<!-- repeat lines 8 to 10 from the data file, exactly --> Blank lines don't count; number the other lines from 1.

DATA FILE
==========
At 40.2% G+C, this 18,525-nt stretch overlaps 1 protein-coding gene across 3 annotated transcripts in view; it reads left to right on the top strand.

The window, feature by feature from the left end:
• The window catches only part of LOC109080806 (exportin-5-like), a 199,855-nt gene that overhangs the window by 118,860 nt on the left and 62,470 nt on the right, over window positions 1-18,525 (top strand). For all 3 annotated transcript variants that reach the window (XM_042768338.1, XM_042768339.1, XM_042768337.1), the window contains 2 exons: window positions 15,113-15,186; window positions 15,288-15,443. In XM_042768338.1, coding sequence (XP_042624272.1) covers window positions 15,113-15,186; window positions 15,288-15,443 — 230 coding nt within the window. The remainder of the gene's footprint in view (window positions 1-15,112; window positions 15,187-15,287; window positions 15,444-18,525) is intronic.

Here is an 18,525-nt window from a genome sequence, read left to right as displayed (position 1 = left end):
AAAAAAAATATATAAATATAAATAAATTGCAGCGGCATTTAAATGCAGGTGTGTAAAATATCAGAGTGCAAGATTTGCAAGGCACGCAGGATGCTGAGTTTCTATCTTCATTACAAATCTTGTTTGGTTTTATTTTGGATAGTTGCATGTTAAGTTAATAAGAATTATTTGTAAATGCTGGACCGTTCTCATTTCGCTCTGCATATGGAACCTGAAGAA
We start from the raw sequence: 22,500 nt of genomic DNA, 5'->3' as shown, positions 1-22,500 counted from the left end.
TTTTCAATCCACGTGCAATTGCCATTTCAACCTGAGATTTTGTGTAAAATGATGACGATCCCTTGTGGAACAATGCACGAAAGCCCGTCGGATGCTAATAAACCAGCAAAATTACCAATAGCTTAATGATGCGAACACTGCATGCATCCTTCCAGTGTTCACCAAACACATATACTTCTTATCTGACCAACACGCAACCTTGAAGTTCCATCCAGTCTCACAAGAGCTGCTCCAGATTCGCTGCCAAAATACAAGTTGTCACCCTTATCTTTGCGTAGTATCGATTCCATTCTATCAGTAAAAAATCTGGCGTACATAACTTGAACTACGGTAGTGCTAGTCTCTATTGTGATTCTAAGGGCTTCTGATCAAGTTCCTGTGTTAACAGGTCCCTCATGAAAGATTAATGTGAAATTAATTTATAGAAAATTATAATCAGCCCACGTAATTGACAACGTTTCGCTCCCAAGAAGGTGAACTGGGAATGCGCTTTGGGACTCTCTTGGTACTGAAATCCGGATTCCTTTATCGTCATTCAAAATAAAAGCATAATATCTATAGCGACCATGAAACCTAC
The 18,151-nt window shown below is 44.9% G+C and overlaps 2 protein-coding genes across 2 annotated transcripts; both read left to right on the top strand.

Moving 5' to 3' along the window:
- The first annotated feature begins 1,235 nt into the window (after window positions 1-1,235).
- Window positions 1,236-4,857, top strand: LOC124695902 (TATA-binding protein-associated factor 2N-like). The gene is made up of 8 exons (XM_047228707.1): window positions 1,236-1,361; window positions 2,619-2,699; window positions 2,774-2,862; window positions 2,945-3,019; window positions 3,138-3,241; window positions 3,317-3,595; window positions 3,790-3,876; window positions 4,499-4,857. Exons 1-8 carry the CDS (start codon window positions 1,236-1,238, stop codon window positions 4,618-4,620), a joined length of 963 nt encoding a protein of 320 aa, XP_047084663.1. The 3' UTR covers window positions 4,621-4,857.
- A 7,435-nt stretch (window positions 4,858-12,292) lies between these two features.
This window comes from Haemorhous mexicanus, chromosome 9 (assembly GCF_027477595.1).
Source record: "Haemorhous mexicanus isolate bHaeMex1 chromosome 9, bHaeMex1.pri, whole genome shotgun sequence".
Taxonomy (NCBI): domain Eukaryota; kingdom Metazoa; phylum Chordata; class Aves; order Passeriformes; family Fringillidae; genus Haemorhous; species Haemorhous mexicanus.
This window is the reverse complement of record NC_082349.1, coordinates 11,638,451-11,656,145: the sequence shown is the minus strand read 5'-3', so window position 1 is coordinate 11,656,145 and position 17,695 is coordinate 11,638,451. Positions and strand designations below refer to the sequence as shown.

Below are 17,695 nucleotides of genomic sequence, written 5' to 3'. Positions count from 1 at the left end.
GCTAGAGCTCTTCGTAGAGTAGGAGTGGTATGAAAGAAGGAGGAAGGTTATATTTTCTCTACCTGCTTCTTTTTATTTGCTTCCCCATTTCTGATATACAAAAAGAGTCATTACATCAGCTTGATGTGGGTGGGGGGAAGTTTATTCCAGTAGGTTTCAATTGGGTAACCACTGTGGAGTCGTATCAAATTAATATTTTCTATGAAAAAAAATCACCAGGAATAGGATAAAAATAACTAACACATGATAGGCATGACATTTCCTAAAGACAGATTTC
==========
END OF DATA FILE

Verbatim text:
The 18,151-nt window shown below is 44.9% G+C and overlaps 2 protein-coding genes across 2 annotated transcripts; both read left to right on the top strand.

Moving 5' to 3' along the window:
- The first annotated feature begins 1,235 nt into the window (after window positions 1-1,235).